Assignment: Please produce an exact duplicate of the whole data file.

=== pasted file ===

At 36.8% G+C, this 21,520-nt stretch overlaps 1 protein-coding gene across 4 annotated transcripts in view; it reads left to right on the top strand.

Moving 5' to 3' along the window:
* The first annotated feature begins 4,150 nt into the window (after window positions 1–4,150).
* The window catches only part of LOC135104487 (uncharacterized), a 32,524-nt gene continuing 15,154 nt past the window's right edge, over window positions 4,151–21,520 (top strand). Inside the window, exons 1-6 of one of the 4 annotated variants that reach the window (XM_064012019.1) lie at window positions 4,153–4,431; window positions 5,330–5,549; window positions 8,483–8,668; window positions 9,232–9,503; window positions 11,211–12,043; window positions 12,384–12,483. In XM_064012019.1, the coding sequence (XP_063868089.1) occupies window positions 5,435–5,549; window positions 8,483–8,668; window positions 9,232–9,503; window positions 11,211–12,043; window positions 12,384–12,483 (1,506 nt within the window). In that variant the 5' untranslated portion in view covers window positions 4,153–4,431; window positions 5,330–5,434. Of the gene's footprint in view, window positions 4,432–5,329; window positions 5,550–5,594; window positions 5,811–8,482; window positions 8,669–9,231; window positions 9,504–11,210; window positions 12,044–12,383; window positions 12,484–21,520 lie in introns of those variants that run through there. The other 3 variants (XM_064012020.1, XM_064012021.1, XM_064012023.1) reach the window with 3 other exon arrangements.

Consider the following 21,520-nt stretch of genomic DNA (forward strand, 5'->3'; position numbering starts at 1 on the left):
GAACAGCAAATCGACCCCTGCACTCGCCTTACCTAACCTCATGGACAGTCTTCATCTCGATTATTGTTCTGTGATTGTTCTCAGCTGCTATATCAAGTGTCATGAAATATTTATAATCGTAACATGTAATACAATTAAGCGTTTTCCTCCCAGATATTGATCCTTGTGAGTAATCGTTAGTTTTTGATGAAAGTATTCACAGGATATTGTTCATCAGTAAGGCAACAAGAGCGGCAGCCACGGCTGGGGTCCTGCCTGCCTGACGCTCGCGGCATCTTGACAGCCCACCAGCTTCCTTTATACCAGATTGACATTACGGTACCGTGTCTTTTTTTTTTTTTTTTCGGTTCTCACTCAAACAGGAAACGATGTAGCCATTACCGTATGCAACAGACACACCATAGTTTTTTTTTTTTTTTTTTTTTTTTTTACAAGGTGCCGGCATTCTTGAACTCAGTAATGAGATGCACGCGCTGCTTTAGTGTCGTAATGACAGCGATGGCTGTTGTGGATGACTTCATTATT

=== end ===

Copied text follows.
At 36.8% G+C, this 21,520-nt stretch overlaps 1 protein-coding gene across 4 annotated transcripts in view; it reads left to right on the top strand.

Moving 5' to 3' along the window:
* The first annotated feature begins 4,150 nt into the window (after window positions 1–4,150).
* The window catches only part of LOC135104487 (uncharacterized), a 32,524-nt gene continuing 15,154 nt past the window's right edge, over window positions 4,151–21,520 (top strand). Inside the window, exons 1-6 of one of the 4 annotated variants that reach the window (XM_064012019.1) lie at window positions 4,153–4,431; window positions 5,330–5,549; window positions 8,483–8,668; window positions 9,232–9,503; window positions 11,211–12,043; window positions 12,384–12,483. In XM_064012019.1, the coding sequence (XP_063868089.1) occupies window positions 5,435–5,549; window positions 8,483–8,668; window positions 9,232–9,503; window positions 11,211–12,043; window positions 12,384–12,483 (1,506 nt within the window). In that variant the 5' untranslated portion in view covers window positions 4,153–4,431; window positions 5,330–5,434. Of the gene's footprint in view, window positions 4,432–5,329; window positions 5,550–5,594; window positions 5,811–8,482; window positions 8,669–9,231; window positions 9,504–11,210; window positions 12,044–12,383; window positions 12,484–21,520 lie in introns of those variants that run through there. The other 3 variants (XM_064012020.1, XM_064012021.1, XM_064012023.1) reach the window with 3 other exon arrangements.

Consider the following 21,520-nt stretch of genomic DNA (forward strand, 5'->3'; position numbering starts at 1 on the left):
GAACAGCAAATCGACCCCTGCACTCGCCTTACCTAACCTCATGGACAGTCTTCATCTCGATTATTGTTCTGTGATTGTTCTCAGCTGCTATATCAAGTGTCATGAAATATTTATAATCGTAACATGTAATACAATTAAGCGTTTTCCTCCCAGATATTGATCCTTGTGAGTAATCGTTAGTTTTTGATGAAAGTATTCACAGGATATTGTTCATCAGTAAGGCAACAAGAGCGGCAGCCACGGCTGGGGTCCTGCCTGCCTGACGCTCGCGGCATCTTGACAGCCCACCAGCTTCCTTTATACCAGATTGACATTACGGTACCGTGTCTTTTTTTTTTTTTTTTCGGTTCTCACTCAAACAGGAAACGATGTAGCCATTACCGTATGCAACAGACACACCATAGTTTTTTTTTTTTTTTTTTTTTTTTTTACAAGGTGCCGGCATTCTTGAACTCAGTAATGAGATGCACGCGCTGCTTTAGTGTCGTAATGACAGCGATGGCTGTTGTGGATGACTTCATTATT